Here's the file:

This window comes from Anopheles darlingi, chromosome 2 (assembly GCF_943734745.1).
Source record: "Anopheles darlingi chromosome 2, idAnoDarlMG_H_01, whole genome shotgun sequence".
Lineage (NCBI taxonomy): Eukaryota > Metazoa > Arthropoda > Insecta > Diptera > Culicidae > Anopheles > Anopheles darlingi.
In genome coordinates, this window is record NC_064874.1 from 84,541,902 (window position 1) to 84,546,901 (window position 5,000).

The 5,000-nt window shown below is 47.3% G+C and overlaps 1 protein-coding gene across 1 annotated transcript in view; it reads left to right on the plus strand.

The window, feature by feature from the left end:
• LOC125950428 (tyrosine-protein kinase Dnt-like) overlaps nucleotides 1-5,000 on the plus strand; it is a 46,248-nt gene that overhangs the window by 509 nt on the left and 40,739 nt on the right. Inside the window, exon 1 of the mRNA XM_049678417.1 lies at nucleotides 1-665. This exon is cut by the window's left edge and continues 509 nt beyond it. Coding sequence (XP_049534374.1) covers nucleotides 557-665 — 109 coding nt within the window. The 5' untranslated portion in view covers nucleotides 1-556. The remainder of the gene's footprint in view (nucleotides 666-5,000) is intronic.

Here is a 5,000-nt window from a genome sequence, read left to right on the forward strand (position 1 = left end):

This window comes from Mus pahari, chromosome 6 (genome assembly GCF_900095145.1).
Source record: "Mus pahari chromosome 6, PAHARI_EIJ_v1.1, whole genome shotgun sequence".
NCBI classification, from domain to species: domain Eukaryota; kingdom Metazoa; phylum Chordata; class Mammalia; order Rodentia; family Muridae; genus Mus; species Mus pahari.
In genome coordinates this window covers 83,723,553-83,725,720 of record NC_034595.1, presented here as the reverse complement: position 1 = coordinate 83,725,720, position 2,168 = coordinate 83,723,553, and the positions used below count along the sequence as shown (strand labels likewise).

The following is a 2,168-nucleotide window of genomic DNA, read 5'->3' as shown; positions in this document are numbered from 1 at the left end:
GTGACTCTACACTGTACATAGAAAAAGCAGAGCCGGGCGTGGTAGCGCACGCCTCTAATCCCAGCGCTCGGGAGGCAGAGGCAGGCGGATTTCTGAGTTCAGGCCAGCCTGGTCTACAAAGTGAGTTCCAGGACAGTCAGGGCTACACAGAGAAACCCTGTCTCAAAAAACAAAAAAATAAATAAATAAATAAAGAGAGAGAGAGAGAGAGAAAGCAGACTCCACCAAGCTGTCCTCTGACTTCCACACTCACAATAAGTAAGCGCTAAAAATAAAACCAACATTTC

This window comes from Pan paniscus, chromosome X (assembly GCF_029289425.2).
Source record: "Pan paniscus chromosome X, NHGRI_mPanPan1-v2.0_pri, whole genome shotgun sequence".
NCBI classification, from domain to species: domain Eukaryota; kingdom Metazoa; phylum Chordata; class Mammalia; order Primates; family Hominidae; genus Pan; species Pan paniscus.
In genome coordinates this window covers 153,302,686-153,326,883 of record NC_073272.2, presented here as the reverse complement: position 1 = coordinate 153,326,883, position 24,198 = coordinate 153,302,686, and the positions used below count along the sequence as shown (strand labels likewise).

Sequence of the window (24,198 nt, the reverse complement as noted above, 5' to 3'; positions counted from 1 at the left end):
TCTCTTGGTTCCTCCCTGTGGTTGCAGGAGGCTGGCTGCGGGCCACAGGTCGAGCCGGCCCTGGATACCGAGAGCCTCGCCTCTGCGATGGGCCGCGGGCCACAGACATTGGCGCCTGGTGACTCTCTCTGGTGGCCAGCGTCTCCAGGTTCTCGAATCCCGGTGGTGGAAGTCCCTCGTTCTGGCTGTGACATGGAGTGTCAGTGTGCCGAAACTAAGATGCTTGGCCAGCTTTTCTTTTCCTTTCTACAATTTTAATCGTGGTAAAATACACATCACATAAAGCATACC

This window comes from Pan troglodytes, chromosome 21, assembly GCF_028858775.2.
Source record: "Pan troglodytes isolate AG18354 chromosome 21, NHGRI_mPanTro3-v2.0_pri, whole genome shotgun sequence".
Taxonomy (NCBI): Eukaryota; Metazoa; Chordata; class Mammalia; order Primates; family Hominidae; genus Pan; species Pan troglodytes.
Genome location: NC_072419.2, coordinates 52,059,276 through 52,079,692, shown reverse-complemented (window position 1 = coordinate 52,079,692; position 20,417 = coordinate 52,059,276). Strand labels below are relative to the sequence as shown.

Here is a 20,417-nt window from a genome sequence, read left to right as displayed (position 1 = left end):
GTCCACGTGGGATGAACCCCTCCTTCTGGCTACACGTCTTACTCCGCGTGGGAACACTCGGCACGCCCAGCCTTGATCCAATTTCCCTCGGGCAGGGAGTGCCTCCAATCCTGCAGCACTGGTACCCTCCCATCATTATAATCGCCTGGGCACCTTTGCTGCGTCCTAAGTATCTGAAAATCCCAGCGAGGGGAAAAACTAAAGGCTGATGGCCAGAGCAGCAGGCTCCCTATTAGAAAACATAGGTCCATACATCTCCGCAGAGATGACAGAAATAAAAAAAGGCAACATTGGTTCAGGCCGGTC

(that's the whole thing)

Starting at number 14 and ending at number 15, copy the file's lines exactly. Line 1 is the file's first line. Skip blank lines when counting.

GTGACTCTACACTGTACATAGAAAAAGCAGAGCCGGGCGTGGTAGCGCACGCCTCTAATCCCAGCGCTCGGGAGGCAGAGGCAGGCGGATTTCTGAGTTCAGGCCAGCCTGGTCTACAAAGTGAGTTCCAGGACAGTCAGGGCTACACAGAGAAACCCTGTCTCAAAAAACAAAAAAATAAATAAATAAATAAAGAGAGAGAGAGAGAGAGAAAGCAGACTCCACCAAGCTGTCCTCTGACTTCCACACTCACAATAAGTAAGCGCTAAAAATAAAACCAACATTTC

This window comes from Pan paniscus, chromosome X (assembly GCF_029289425.2).